Updated Jul 2, 2019

Trump says he'd leave a "strong" intelligence presence in Afghanistan

Photo: Alex Wong/Getty Images

President Trump said he would leave a "very strong" intelligence presence in Afghanistan, in an interview broadcast on Fox News' "Tucker Carlson Tonight" on Monday.

Details: In a wide ranging interview, Trump told Fox News host Tucker Carlson he wanted to pull U.S. troops out of Afghanistan. "I would like to just get out," he said. "The problem is, it just seems to be a lab for terrorists. ... I call it the Harvard of terrorists."

I've wanted to pull them out.  And you know, I have pulled a lot out. We were at 16,000.  We're down to about 9,000, which a lot of people don't know. "
— Trump on withdrawing U.S. troops from Afghanistan

The big picture: Peace talks with the Taliban resumed in Qatar on Monday. The Taliban wants foreign forces to leave Afghanistan, while the U.S. wants a guarantee that the country won't be used as a base for attacks elsewhere, per Reuters.

  • Trump revealed his intention to keep intelligence service personnel in Afghanistan in response to a question from Carlson about how long he planned to keep troops in the country, noting 2 American servicemen were killed there last week.

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This article has been updated with more context and comments from Trump.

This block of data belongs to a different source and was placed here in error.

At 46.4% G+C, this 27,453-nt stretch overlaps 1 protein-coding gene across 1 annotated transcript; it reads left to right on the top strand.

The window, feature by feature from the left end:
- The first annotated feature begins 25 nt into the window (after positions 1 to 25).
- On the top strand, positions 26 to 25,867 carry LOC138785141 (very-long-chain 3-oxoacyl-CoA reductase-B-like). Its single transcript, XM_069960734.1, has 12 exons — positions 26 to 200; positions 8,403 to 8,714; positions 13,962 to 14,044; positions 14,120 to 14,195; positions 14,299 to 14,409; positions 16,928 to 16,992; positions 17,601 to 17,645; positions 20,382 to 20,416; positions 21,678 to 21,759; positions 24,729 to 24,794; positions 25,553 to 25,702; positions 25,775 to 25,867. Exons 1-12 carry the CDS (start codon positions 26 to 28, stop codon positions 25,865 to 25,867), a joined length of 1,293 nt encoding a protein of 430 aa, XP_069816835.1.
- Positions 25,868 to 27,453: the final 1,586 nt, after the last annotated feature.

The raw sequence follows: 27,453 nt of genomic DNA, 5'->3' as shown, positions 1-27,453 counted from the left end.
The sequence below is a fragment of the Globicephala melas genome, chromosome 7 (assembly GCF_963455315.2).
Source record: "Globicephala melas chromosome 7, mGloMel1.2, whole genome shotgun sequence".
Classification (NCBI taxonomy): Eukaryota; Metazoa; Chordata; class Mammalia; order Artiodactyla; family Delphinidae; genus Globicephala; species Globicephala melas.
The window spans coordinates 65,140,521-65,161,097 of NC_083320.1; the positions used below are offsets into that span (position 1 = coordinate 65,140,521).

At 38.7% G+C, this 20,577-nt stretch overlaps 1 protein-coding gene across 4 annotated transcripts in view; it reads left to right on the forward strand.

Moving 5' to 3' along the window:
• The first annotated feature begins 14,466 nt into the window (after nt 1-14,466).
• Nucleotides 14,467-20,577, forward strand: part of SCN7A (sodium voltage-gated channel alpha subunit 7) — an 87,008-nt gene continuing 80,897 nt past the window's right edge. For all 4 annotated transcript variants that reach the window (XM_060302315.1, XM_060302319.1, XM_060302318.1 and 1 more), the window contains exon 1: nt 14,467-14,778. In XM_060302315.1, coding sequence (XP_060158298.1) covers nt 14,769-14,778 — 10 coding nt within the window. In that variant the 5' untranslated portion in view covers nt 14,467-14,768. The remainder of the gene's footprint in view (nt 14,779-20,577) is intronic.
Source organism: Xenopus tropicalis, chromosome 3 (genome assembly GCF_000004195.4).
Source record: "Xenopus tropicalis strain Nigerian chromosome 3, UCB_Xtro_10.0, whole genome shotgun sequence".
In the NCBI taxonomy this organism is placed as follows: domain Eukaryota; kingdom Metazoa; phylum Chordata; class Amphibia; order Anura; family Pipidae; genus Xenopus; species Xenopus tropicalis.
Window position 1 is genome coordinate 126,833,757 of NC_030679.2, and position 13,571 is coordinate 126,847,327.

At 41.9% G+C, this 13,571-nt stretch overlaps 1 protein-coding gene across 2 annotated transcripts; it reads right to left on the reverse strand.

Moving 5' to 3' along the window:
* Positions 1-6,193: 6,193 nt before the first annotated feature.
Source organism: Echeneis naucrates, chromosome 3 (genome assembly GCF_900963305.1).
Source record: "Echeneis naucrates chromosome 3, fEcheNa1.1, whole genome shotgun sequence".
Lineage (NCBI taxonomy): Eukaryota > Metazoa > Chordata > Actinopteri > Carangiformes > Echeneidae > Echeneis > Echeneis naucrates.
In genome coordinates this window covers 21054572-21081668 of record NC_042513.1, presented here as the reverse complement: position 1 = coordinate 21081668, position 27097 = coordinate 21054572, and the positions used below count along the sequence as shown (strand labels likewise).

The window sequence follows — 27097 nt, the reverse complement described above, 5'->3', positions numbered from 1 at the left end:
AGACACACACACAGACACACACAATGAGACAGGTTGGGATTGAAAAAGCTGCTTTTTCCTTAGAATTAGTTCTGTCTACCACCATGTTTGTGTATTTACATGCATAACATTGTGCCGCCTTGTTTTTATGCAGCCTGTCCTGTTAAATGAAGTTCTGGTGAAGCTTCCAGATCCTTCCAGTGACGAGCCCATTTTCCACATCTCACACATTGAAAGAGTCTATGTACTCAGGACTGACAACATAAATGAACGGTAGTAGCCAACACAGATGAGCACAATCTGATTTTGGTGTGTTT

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JPMorgan Chase to pull support for some fossil fuels

Illustration: Sarah Grillo/Axios

JPMorgan Chase said Monday that it won’t directly finance new oil and gas development in the Arctic and will significantly curtail its financing of the extraction and burning of coal.

Why it matters: JPMorgan is the world’s largest funder of fossil-fuel companies, according to a report by the Rainforest Action Network (RAN). The announcement follows similar moves by other big banks and investment firms, including Goldman Sachs and BlackRock.

WHO won't call coronavirus a pandemic as cases spread

Data: The Center for Systems Science and Engineering at Johns Hopkins, the CDC, and China's Health Ministry. Note: China numbers are for the mainland only and U.S. numbers include repatriated citizens.

The World Health Organization will not yet call the coronavirus a pandemic, claiming that needs across affected countries are too varied and the classification would increase fear, per a briefing Monday.

The big picture: As South Korea and Italy stepped up emergency measures in efforts to thwart the spread of the virus, WHO expressed concern about infections with no clear link to China. COVID-19 has killed at least 2,620 people and infected almost 80,000 others, with all but 27 deaths occurring in mainland China.

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